Fraud and scams

If you have experienced fraud, you can report it to police and take steps to protect yourself.

Anyone can experience fraud. The Australian Competition and Consumer Commission reported that in 2018, Australians lost almost half a billion dollars to reported scams.

While you may feel embarrassed or hurt by being caught up in a fraud, particularly if it is committed by someone close to you, it is important to know that you can take steps to protect yourself from further loss. You may also be able to recover some of your losses.

What is fraud?

Fraud is when someone uses dishonest behaviour in order to gain an advantage from another person or organisation. 

The advantage is often money but it may also include goods, services and property.

Your personal identity information, social media accounts, photographs and financial details (such as bank accounts) may also be targeted, because these can be valuable to criminals who can use them to commit frauds on you or other people.

Threatening someone in order to get money from them or some other advantage can also be a crime.

You may also find the information on theft useful.

In some cases, fraud can happen as part of a larger pattern of criminal behaviours such as:

There are a range of offences related to fraud. They include:

  • obtaining financial advantage by deception
  • obtaining property by deception
  • theft
  • making, using or supplying identification information
  • possession of identification information
  • possession of equipment used to make identification information.

What can I do?

If you believe you may be affected by fraud, it is important to take steps right away to protect yourself from further loss.

Let your bank or financial institution know

If you think any of your banking accounts or credit cards have been affected, contact your financial institution/s as soon as you can and tell them what has happened.

They can close or freeze the accounts. This may help to recover any funds lost or prevent further loss.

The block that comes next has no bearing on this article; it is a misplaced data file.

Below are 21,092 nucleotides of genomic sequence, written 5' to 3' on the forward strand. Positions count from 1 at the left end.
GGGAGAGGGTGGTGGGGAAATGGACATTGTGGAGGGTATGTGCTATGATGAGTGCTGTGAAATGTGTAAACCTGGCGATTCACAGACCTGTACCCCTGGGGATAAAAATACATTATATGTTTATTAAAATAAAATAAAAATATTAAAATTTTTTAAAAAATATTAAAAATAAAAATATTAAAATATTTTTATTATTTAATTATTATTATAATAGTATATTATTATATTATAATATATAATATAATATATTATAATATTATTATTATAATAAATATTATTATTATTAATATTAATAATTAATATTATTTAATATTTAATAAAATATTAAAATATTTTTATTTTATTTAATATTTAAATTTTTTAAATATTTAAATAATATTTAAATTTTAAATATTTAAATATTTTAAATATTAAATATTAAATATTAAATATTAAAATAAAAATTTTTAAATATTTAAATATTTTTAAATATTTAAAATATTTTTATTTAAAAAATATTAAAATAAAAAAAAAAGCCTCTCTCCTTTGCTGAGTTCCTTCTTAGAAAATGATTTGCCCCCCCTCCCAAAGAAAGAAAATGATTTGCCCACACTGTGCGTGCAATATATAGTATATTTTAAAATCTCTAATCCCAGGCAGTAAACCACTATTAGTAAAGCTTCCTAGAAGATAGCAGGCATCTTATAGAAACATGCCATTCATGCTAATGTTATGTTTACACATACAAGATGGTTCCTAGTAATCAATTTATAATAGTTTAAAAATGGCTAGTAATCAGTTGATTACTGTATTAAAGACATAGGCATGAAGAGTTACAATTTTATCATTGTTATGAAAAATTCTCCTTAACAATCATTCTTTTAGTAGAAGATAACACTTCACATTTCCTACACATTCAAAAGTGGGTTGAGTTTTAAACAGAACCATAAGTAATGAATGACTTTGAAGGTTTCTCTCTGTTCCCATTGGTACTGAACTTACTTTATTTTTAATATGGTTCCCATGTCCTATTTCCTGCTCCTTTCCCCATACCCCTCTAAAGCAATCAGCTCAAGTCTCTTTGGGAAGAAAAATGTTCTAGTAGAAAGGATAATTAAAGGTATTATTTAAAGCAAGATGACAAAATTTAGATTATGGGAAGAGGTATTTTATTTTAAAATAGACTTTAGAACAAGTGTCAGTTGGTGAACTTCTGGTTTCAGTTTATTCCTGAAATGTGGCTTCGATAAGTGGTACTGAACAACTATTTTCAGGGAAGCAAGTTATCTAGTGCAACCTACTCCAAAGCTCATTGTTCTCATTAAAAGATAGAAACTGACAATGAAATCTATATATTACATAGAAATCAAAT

Get a copy of your credit report

A credit reporting agency can check for transactions you did not authorise or give permission for. You can also check if anyone has made inquiries into your credit history that you did not give them permission to do – this can help to identify who might be using your accounts.

Secure your information and accounts

It is important to take action to secure your personal information as soon as you can if you think it has been used without your permission.

This can include:

  • reporting missing or stolen identity documents such as your driving licence and passport
  • closing any accounts which have been set up in your name such as phone, gas, electricity, water, department stores and banks or other financial institutions
  • securing or shutting down social media and online accounts that have been hacked or set up in your name.

Most organisations' websites have information available for people on what to do if their account is not secure or an account has been set up in their name.

Collect evidence about the fraud

If you have evidence relating to the fraud, it is a good idea to make sure you keep it safe because this can help with the investigation.

Evidence may include:

  • any details you have about the person who you believe has committed the fraud
  • details of any witnesses
  • financial and business records and documents
  • receipts and invoices for purchases
  • communications such as phone records, emails, text messages, chat messages, letters.

Report your issue

Report the fraud to the police

You can report to police by: